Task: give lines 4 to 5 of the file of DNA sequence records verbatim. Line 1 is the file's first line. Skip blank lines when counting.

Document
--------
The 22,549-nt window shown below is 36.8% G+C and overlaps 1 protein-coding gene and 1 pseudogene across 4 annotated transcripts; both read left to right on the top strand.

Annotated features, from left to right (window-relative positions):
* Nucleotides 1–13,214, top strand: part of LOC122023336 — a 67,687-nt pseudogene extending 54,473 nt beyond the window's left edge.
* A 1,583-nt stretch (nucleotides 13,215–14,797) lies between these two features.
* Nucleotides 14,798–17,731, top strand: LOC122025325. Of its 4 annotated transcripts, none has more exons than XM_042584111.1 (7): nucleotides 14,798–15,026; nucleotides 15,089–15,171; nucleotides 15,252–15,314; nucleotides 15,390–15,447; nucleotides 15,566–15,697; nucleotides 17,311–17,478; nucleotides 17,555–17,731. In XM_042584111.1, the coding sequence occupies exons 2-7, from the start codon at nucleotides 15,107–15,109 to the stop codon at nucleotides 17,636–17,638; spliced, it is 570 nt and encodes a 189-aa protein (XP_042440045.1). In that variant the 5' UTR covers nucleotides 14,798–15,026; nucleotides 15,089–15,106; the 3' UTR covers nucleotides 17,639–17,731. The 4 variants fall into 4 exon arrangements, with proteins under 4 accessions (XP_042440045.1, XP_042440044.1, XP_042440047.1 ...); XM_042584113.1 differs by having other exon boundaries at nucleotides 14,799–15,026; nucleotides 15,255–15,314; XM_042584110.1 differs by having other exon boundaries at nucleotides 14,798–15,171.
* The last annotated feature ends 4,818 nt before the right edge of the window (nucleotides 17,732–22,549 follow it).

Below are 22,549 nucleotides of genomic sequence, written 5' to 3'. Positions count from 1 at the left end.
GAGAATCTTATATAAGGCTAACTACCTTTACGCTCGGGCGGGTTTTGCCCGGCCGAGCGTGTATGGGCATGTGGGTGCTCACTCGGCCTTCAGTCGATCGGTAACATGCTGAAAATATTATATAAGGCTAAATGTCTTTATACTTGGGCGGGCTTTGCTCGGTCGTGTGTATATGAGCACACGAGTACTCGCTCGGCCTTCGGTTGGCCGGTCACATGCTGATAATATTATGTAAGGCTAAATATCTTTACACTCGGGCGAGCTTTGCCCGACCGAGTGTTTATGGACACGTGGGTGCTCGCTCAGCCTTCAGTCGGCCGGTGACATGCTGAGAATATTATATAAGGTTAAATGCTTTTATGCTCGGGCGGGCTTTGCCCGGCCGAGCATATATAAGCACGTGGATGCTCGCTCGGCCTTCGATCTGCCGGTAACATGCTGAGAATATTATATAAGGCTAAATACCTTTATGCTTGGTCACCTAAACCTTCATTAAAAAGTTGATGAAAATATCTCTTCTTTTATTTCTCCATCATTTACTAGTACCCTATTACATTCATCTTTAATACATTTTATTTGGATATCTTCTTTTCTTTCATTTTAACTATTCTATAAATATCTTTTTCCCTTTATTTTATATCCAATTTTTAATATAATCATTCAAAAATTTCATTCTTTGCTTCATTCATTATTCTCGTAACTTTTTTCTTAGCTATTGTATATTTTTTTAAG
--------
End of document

* A 1,583-nt stretch (nucleotides 13,215–14,797) lies between these two features.
* Nucleotides 14,798–17,731, top strand: LOC122025325. Of its 4 annotated transcripts, none has more exons than XM_042584111.1 (7): nucleotides 14,798–15,026; nucleotides 15,089–15,171; nucleotides 15,252–15,314; nucleotides 15,390–15,447; nucleotides 15,566–15,697; nucleotides 17,311–17,478; nucleotides 17,555–17,731. In XM_042584111.1, the coding sequence occupies exons 2-7, from the start codon at nucleotides 15,107–15,109 to the stop codon at nucleotides 17,636–17,638; spliced, it is 570 nt and encodes a 189-aa protein (XP_042440045.1). In that variant the 5' UTR covers nucleotides 14,798–15,026; nucleotides 15,089–15,106; the 3' UTR covers nucleotides 17,639–17,731. The 4 variants fall into 4 exon arrangements, with proteins under 4 accessions (XP_042440045.1, XP_042440044.1, XP_042440047.1 ...); XM_042584113.1 differs by having other exon boundaries at nucleotides 14,799–15,026; nucleotides 15,255–15,314; XM_042584110.1 differs by having other exon boundaries at nucleotides 14,798–15,171.